The clinical impact of RUNX1 mutations in pediatric acute myeloid leukemia is not well understood due to the rarity of this gene. Genki Yamato from the National Research Institute for Child Health and Development, Tokyo, Japan, and colleagues studied the prognostic impact of RUNX1 mutations in pediatric patients with de novo AML. The results of their study were reported in a Letter to the Editor of Blood in March 2018.
Using next-generation sequencing, the authors performed targeted deep sequencing of RUNX1 in leukemic samples from 503 pediatric de novo AML patients (< 18 years) who were enrolled and treated in either the AML99 clinical trial of the Japanese Childhood AML Cooperative study (n = 134) or the AML-05 clinical trial of the Japanese Pediatric Leukemia/Lymphoma Study Group (n = 369).
RUNX1 mutations were detected in 2.8% (14/503) of patients. Of these, 64% (9/14) patients had frameshift/nonsense mutations while 36% (5/14) patients had heterozygous point mutations. Three patients with mutations in the RUNX1 gene reported no episode of familiar platelet disorder and thus were excluded from the final analysis which compared the outcomes of patients with or without a RUNX1 mutation.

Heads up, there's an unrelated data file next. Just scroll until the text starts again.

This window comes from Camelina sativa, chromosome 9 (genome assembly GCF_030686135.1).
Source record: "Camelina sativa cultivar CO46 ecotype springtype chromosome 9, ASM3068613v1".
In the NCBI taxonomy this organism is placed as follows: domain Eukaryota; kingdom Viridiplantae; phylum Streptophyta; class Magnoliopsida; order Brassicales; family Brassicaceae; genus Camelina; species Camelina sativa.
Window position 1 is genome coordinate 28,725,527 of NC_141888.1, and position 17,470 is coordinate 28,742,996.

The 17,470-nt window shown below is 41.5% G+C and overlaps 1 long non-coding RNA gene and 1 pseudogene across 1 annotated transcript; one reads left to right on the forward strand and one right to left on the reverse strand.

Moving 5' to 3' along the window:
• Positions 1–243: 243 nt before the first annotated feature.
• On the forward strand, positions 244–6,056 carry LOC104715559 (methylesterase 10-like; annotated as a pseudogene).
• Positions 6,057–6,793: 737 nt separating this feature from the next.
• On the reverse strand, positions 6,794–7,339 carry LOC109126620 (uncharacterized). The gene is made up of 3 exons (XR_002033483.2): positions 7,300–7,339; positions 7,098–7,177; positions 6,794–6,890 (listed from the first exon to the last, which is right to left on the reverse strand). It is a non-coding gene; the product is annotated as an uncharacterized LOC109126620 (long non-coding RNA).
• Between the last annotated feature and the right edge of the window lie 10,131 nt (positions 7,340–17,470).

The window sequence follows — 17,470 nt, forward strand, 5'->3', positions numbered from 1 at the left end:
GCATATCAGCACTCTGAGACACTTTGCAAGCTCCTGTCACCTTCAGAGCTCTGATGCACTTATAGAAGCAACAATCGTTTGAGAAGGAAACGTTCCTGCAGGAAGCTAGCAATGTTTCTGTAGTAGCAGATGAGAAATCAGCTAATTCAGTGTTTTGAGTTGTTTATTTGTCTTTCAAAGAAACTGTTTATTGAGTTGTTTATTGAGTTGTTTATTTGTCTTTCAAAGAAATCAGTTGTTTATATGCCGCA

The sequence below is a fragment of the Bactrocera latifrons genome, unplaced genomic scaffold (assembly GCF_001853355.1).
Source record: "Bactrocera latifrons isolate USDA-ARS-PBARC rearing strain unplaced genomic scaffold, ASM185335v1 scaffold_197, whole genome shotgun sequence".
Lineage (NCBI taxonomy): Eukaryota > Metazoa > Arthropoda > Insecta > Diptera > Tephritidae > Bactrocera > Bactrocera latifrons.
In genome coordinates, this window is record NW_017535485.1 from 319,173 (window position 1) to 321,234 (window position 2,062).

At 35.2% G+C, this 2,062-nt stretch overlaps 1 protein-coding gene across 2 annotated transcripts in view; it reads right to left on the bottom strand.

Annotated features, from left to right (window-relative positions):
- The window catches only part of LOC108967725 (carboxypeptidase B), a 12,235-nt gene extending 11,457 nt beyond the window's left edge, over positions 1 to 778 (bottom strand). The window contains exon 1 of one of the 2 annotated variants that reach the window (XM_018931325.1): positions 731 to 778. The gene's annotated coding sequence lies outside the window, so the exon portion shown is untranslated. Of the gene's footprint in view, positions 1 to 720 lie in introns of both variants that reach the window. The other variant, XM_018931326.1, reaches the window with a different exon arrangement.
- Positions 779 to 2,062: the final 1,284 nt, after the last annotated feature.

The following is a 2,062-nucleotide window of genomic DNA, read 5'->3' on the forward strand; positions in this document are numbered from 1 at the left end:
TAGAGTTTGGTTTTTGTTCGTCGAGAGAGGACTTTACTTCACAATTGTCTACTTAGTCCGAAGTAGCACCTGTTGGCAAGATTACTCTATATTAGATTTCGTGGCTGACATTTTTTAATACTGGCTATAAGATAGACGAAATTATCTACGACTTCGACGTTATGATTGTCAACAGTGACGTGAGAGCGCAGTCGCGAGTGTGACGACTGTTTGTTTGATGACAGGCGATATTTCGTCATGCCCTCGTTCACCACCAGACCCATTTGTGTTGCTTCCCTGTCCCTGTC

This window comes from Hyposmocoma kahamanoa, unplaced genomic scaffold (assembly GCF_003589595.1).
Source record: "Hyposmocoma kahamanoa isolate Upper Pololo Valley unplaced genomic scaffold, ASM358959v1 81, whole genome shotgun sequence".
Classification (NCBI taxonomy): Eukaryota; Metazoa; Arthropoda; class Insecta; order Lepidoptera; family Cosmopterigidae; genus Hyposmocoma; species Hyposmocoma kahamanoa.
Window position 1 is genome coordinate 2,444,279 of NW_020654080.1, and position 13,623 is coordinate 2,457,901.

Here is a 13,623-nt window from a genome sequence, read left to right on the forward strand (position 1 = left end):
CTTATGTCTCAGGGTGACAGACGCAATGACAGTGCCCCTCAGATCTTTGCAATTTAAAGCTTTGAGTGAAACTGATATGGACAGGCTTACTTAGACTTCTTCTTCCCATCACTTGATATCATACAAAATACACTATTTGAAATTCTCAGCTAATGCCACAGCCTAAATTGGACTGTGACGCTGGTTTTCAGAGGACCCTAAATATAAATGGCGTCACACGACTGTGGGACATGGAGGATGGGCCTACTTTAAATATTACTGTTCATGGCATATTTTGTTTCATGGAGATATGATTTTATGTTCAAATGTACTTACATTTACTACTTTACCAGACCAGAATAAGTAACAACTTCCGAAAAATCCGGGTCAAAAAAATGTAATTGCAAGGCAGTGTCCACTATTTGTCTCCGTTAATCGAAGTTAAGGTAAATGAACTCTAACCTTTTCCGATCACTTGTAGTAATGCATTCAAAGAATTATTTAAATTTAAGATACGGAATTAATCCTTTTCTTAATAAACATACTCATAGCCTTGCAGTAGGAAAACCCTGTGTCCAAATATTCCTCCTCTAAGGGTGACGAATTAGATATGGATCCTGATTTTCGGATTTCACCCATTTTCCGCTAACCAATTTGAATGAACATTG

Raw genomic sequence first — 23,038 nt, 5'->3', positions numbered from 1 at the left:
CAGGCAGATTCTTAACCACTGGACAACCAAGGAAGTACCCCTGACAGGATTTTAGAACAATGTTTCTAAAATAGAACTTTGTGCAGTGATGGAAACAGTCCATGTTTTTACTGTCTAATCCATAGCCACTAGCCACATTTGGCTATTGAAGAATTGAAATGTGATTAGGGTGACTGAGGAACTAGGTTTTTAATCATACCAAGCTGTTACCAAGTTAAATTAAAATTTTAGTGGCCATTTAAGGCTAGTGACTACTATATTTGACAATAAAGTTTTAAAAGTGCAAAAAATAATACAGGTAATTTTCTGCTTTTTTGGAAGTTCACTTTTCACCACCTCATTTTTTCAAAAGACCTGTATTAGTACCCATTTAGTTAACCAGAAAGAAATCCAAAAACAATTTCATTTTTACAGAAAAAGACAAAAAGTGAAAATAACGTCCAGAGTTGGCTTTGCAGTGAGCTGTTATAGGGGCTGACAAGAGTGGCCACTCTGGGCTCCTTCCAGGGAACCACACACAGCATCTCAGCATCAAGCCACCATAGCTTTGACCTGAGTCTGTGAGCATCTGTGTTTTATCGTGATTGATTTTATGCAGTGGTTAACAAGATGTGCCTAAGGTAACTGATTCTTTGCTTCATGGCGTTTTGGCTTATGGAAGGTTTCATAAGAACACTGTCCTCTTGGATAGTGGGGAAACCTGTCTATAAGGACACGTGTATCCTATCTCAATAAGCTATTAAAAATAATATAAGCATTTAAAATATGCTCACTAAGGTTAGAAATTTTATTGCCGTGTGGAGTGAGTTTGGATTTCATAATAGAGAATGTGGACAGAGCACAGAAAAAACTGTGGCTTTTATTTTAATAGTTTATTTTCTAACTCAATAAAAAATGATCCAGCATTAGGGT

- 5-year overall survival in patients with (n = 11) and without (n = 492) RUNX1 mutation: 30% vs 72%, P < 0.001
- 5-year event-free survival in patients with and without: 9% vs 55% RUNX1 mutation, P < 0.001
- Presence of RUNX1 mutations correlated with worse OS (HR = 2.572, P = 0.017) and EFS (HR = 4.351, P < 0.001)
- Death occurred in seven patients with RUNX1 mutation
- Three of the four surviving patients underwent stem cell transplantation (SCT)
In summary, RUNX1 mutations have a low frequency in pediatric AML patients and are associated with adverse outcomes.
The authors concluded by stating that “RUNX1 mutations might be a poor prognostic factor in the risk classification for pediatric AML”. They further suggested that “clinicians should consider the adaptation of SCT after first CR for patients with RUNX1 mutations.”